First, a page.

A German court ruled on Thursday that people have a right to claim money damages from service providers for disrupted Internet access. The Federal Court of Justice in Karlsruhe [official website] declared [Reuters report] the Internet an "essential" part of life and, in accordance with German law which requires compensation for the loss of use of essential material items, victims have a right to claim damages for such infractions. Serving as a potentially landmark decision for advocates of wireless broadband expansion, the German court illustrated the importance of Internet use in today's society, comparing its loss to the loss of a car.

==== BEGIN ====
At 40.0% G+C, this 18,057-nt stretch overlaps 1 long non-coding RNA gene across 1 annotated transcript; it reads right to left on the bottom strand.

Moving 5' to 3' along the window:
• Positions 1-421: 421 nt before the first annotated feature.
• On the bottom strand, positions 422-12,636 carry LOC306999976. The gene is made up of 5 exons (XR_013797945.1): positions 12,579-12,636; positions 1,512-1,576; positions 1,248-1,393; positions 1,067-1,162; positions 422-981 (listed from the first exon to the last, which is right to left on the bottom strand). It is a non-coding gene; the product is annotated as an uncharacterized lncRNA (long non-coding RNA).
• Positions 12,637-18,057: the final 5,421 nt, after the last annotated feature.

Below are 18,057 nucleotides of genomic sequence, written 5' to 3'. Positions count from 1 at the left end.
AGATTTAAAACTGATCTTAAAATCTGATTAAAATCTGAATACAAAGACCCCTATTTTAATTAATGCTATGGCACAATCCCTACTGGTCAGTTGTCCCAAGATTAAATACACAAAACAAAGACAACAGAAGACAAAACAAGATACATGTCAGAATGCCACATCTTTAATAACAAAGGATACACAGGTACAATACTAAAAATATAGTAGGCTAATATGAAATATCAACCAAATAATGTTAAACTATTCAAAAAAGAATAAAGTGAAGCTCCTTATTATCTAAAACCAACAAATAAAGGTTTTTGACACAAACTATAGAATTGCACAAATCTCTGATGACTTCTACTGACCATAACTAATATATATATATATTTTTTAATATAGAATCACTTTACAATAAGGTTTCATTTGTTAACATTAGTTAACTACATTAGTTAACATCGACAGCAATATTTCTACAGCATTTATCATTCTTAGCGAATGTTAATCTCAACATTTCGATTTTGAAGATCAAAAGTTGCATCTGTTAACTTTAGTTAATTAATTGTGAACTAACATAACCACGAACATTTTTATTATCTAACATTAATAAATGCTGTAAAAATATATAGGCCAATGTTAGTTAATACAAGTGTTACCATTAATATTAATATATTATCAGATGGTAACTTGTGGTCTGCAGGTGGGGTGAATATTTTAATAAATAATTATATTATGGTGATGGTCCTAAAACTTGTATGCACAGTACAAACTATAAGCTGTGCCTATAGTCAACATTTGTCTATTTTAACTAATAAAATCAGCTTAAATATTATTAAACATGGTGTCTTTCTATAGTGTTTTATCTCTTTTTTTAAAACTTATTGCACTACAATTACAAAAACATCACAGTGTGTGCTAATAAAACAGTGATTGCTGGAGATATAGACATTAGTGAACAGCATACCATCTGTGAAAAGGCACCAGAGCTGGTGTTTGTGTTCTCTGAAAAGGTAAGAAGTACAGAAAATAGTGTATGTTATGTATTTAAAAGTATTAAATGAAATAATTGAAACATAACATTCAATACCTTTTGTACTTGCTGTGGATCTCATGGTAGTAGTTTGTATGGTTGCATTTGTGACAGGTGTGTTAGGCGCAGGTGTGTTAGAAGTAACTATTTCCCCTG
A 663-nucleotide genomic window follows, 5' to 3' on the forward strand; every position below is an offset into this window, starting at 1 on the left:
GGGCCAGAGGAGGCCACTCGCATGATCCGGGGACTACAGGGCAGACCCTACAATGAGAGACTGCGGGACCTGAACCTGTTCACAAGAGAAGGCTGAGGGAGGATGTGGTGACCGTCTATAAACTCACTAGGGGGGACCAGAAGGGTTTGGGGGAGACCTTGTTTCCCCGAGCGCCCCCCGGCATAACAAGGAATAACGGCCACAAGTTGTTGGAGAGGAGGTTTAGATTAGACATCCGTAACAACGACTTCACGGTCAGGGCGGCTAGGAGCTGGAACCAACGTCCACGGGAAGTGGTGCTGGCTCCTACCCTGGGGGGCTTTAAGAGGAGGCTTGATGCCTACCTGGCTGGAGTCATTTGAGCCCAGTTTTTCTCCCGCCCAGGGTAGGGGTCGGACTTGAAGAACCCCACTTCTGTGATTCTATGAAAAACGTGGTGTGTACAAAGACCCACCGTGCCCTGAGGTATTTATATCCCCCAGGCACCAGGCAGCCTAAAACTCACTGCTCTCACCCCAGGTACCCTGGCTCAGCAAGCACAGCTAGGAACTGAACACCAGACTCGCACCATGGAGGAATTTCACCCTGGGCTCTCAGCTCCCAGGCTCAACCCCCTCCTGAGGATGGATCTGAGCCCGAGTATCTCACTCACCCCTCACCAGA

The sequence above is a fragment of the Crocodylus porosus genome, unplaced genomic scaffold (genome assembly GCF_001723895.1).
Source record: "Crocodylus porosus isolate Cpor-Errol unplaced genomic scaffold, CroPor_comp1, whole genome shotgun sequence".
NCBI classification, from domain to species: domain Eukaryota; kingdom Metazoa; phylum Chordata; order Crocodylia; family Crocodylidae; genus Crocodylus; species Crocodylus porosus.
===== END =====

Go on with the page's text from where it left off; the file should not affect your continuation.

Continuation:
This decision follows a more recent trend in Germany of judicial deference to consumer protection and public need. A pair of 2008 decisions by Germany's Federal Constitutional Court [official website] prevented a series of laws from going into effect that would have allowed intelligence agents and government officials to search personal computers, networks and Internet communications as well as telephone data [JURIST reports] for national security purposes. The same court reaffirmed its defense of individual liberties in 2010 when it overturned a law [JURIST report] requiring telecommunications providers to store information on telephone calls, e-mails and Internet use for six months in the event of possible terrorism investigations, citing privacy issues as the main cause for concern.